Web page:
Real-time cashless payments, available 24/7, are reshaping the business landscape right around the globe.
By Lachlan Colquhoun
The way the world pays for its goods is being transformed, thanks to a raft of new payment platforms and technologies. Smartphones and smart watches are being used as digital wallets, and businesses are accepting a growing number of cashless payments at checkout.
For instance, there’s the just-walk-out shopping experience at Amazon Go, Amazon’s bricks-and-mortar store in Seattle, which uses technology including RFID (radio-frequency identification) and machine learning to detect when a shopper takes items off a shelf and automatically syncs the information with a user’s virtual cart on their mobile device. This lets customers breeze through checkouts, with the bill paid through their Amazon account.
In Australia, the number of individuals and businesses choosing to make digital payments has increased 37 per cent in the past five years, says the Australian Payments Clearing Association’s Australian Payments Network Milestone May 2017 report. The report also reveals Australia has among the highest penetration of point-of-sale terminals globally, with more than 40,000, exceeding Canada (36,331), Italy (32,750) and Singapore (31,096).
“Australian small businesses are owed about A$26 billion in unpaid debts ...” Trent Innes, Xero Australia
This is affecting how people use cash. The Reserve Bank of Australia’s (RBA) March 2017 bulletin shows cash now comprises just 37 per cent of total payments, down from 69 per cent in 2007. In Sweden, just 15 per cent of payments are in cash, says the RBA.
Similarly, Chinese consumers, especially those living in first-tier cities, favour digital wallets. EY’s The Rise of Fintech in China report shows Alibaba’s Alipay was the most frequently used platform by almost 80 per cent of the report’s respondents over the three months to May 2016, beating out cash, credit and debit cards.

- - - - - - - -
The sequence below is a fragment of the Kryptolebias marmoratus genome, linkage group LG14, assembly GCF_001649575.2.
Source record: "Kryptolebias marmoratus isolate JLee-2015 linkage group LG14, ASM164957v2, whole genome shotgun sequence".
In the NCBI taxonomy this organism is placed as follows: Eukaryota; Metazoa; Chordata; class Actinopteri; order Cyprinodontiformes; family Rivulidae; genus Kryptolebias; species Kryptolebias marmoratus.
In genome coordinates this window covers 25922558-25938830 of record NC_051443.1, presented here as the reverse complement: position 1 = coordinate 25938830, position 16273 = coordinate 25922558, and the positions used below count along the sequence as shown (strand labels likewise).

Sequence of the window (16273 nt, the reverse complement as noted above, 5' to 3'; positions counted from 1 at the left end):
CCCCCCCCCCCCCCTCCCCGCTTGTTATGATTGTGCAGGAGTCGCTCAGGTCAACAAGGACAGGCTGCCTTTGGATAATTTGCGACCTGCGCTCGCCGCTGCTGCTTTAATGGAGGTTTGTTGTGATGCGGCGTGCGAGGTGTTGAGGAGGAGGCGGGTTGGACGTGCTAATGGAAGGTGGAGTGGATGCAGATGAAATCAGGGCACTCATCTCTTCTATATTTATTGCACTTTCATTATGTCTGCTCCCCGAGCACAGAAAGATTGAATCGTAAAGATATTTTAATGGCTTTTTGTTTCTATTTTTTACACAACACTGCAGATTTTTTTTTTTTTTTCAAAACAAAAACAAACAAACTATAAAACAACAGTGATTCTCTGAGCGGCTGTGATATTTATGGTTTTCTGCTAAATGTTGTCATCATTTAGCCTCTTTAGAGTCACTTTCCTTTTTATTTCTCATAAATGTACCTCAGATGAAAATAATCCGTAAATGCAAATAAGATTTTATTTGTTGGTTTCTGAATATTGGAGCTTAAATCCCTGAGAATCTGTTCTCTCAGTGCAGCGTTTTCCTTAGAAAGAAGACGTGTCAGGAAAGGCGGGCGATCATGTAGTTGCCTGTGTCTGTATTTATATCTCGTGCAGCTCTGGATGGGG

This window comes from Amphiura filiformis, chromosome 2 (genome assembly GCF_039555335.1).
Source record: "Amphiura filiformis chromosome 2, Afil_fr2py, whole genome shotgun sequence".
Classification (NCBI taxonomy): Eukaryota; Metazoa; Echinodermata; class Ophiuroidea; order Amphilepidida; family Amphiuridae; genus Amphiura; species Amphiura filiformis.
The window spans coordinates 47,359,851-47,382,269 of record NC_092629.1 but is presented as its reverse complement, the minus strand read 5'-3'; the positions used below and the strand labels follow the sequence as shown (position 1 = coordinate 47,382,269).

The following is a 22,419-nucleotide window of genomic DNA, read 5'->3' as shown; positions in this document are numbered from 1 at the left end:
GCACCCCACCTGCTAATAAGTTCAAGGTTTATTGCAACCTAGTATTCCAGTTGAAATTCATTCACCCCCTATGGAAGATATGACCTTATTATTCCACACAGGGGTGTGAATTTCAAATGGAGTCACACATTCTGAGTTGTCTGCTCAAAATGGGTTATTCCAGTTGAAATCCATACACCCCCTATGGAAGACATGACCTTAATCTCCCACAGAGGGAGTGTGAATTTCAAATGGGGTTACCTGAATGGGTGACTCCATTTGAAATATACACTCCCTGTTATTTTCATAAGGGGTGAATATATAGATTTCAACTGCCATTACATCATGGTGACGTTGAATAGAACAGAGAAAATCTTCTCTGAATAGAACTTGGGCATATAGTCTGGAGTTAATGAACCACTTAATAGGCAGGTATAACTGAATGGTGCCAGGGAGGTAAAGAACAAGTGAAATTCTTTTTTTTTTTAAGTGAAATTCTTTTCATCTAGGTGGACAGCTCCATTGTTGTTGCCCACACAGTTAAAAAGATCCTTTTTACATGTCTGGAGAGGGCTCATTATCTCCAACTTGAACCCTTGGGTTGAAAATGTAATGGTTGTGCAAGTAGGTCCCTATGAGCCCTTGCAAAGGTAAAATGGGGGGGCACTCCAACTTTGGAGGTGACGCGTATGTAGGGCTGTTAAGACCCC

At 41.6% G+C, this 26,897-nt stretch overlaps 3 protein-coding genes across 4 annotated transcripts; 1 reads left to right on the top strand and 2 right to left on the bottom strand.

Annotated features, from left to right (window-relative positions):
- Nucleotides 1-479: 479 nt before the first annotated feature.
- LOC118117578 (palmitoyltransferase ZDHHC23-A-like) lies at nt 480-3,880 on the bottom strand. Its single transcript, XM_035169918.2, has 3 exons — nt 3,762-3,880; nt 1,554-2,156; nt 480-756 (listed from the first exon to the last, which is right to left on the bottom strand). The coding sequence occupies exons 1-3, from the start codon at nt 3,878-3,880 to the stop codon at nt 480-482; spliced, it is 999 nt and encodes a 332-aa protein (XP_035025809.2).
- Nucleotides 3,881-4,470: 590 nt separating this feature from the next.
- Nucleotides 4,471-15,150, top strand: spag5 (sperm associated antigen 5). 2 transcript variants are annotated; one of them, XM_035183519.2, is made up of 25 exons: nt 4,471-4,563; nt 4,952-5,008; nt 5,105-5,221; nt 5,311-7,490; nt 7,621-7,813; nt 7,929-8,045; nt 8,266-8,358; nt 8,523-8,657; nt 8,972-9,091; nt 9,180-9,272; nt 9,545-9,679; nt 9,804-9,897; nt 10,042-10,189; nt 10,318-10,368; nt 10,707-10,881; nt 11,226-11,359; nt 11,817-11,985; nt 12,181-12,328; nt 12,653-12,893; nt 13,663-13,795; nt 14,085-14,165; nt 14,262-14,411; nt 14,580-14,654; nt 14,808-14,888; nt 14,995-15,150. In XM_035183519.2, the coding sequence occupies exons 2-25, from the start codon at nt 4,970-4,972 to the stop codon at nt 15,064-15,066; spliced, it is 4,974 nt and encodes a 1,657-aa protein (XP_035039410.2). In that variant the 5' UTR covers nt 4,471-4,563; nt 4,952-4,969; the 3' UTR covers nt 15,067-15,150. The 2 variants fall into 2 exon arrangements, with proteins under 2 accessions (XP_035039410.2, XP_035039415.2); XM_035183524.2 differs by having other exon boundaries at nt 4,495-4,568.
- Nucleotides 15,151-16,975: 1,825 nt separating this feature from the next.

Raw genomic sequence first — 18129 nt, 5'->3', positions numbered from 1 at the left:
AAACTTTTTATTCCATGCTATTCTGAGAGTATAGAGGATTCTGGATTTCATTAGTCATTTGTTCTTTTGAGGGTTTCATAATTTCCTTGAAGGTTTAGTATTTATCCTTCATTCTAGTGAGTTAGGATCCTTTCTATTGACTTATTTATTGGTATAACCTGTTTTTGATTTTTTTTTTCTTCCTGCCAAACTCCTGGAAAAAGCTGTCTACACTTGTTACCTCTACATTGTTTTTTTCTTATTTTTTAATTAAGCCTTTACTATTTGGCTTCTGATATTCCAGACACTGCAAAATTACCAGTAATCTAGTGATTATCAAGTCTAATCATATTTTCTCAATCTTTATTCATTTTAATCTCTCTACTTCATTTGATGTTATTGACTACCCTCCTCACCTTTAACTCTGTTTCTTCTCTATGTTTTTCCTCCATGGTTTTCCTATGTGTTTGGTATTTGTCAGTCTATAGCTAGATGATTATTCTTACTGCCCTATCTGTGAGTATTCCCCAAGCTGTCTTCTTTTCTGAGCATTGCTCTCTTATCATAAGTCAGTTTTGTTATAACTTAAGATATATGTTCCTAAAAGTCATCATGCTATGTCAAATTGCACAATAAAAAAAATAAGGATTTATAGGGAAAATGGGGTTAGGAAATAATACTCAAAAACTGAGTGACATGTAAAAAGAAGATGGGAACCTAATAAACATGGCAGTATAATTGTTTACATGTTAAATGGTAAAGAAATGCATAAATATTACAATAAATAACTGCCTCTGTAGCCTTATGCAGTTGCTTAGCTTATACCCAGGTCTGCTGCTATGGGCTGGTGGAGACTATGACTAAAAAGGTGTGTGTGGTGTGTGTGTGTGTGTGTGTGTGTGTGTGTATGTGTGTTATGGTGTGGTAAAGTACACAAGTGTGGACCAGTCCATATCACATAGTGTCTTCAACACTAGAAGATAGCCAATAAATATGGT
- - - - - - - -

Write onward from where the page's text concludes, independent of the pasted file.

Developing nations, too, are going cashless. Kenya’s 15 million people are using the M-Pesa money transfer mobile platform. In India, digital payment operators Paytm and MobiKwik experienced major spikes in activity after Mahendra Modi’s government unexpectedly announced the withdrawal of 500 and 1000 rupee notes from circulation in November 2016. For these companies, demonetisation was a boost. Paytm, which is backed by China’s Alibaba, hit a record five million daily transactions.
Everyday payments made easy
The big advantage of cash is that it’s transferred immediately, but there are now digital payments platforms that clear funds almost in real-time, reducing the financial pressure on cash-strapped business owners.
US e-commerce platform Square, which offers small businesses a point-of-sale service to accept multiple card payment methods, launched in Australia in March 2016. Square’s appeal is its convenience and a 1.9 per cent flat rate for transactions.
Meanwhile, the team at Afterpay says it keeps customers shopping both online and in-store with a buy now, pay later, interest-free instalment option. Using Afterpay is also a win for merchants, as they don’t have to wait until the buyer has paid in full to receive their funds; instead, they receive an upfront payment for the purchase from Afterpay.
The Australian Taxation Office (ATO) is also playing a part in allowing businesses to be paid faster, with the introduction of its national standard for electronic invoicing (e-invoicing) in August 2016, in consultation with the Digital Business Council.
That move came after the Digital Business Council – made up of industry and technology companies including MYOB and Xero – identified that a unified approach to processing electronic and automated invoices could save the Australian economy up to A$10 billion annually.
Xero Australia managing director Trent Innes says with 1.2 billion invoices sent every year on the company’s platform, any reduction in cost and time spent by businesses is welcome.
“We’re already seeing the benefit of this: businesses on Xero are paid 33 per cent faster using e-invoices over traditional invoices, while those using payment providers like Stripe and Paypal are paid 27 per cent faster than those using offline invoices,” he says.
“At the moment, Australian small businesses are owed about A$26 billion in unpaid debts, so any initiative that helps speed up payment times is good for the economy. We’re confident that the e-invoicing standards are a positive step toward bringing down payment times for everyone, while saving businesses up to $10 billion in administration and paper costs each year.”
CPA Q&A. Access a handpicked selection of resources each month and complete a short monthly assessment to earn CPD hours. Exclusively available to CPA Australia members.
Another move that could ease the cash-flow pressures on businesses in Australia is the rollout of the New Payments Platform (NPP), following similar moves by Singapore, Sweden, Mexico and the UK. When the NPP, a platform built by global payments group Swift, goes live later this year, individuals and businesses in Australia will, for the first time, be able to send and receive funds 24 hours a day, seven days a week, in real-time. That frustrating experience of waiting hours or even days for domestic fund transfers to appear in your bank account may finally be over.